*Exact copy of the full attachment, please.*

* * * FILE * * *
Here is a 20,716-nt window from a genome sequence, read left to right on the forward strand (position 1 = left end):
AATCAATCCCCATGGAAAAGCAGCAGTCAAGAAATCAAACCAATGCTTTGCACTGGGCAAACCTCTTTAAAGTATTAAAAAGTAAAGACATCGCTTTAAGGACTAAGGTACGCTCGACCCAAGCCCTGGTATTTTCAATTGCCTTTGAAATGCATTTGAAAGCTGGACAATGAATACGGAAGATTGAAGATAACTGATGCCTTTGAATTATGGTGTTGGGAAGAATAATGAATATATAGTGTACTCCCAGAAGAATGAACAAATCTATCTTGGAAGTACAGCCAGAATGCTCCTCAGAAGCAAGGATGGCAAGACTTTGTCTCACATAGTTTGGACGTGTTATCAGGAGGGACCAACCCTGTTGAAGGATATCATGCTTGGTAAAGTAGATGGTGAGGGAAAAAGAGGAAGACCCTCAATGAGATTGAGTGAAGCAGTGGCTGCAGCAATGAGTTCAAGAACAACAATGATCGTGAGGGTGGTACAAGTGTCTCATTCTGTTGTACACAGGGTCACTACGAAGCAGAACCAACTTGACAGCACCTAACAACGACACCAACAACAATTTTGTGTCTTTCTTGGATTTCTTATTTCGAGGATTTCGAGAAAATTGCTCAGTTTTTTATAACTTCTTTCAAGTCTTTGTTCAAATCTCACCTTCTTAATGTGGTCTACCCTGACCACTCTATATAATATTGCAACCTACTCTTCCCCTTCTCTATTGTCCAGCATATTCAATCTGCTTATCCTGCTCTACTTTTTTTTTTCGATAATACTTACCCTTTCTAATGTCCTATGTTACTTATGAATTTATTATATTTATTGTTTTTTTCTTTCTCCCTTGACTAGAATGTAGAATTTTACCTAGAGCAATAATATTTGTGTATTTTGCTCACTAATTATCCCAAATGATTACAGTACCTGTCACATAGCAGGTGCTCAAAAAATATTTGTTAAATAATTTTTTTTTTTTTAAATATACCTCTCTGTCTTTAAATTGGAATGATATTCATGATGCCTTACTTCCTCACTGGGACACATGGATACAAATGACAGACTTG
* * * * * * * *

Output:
Here is a 20,716-nt window from a genome sequence, read left to right on the forward strand (position 1 = left end):
AATCAATCCCCATGGAAAAGCAGCAGTCAAGAAATCAAACCAATGCTTTGCACTGGGCAAACCTCTTTAAAGTATTAAAAAGTAAAGACATCGCTTTAAGGACTAAGGTACGCTCGACCCAAGCCCTGGTATTTTCAATTGCCTTTGAAATGCATTTGAAAGCTGGACAATGAATACGGAAGATTGAAGATAACTGATGCCTTTGAATTATGGTGTTGGGAAGAATAATGAATATATAGTGTACTCCCAGAAGAATGAACAAATCTATCTTGGAAGTACAGCCAGAATGCTCCTCAGAAGCAAGGATGGCAAGACTTTGTCTCACATAGTTTGGACGTGTTATCAGGAGGGACCAACCCTGTTGAAGGATATCATGCTTGGTAAAGTAGATGGTGAGGGAAAAAGAGGAAGACCCTCAATGAGATTGAGTGAAGCAGTGGCTGCAGCAATGAGTTCAAGAACAACAATGATCGTGAGGGTGGTACAAGTGTCTCATTCTGTTGTACACAGGGTCACTACGAAGCAGAACCAACTTGACAGCACCTAACAACGACACCAACAACAATTTTGTGTCTTTCTTGGATTTCTTATTTCGAGGATTTCGAGAAAATTGCTCAGTTTTTTATAACTTCTTTCAAGTCTTTGTTCAAATCTCACCTTCTTAATGTGGTCTACCCTGACCACTCTATATAATATTGCAACCTACTCTTCCCCTTCTCTATTGTCCAGCATATTCAATCTGCTTATCCTGCTCTACTTTTTTTTTTCGATAATACTTACCCTTTCTAATGTCCTATGTTACTTATGAATTTATTATATTTATTGTTTTTTTCTTTCTCCCTTGACTAGAATGTAGAATTTTACCTAGAGCAATAATATTTGTGTATTTTGCTCACTAATTATCCCAAATGATTACAGTACCTGTCACATAGCAGGTGCTCAAAAAATATTTGTTAAATAATTTTTTTTTTTTTAAATATACCTCTCTGTCTTTAAATTGGAATGATATTCATGATGCCTTACTTCCTCACTGGGACACATGGATACAAATGACAGACTTG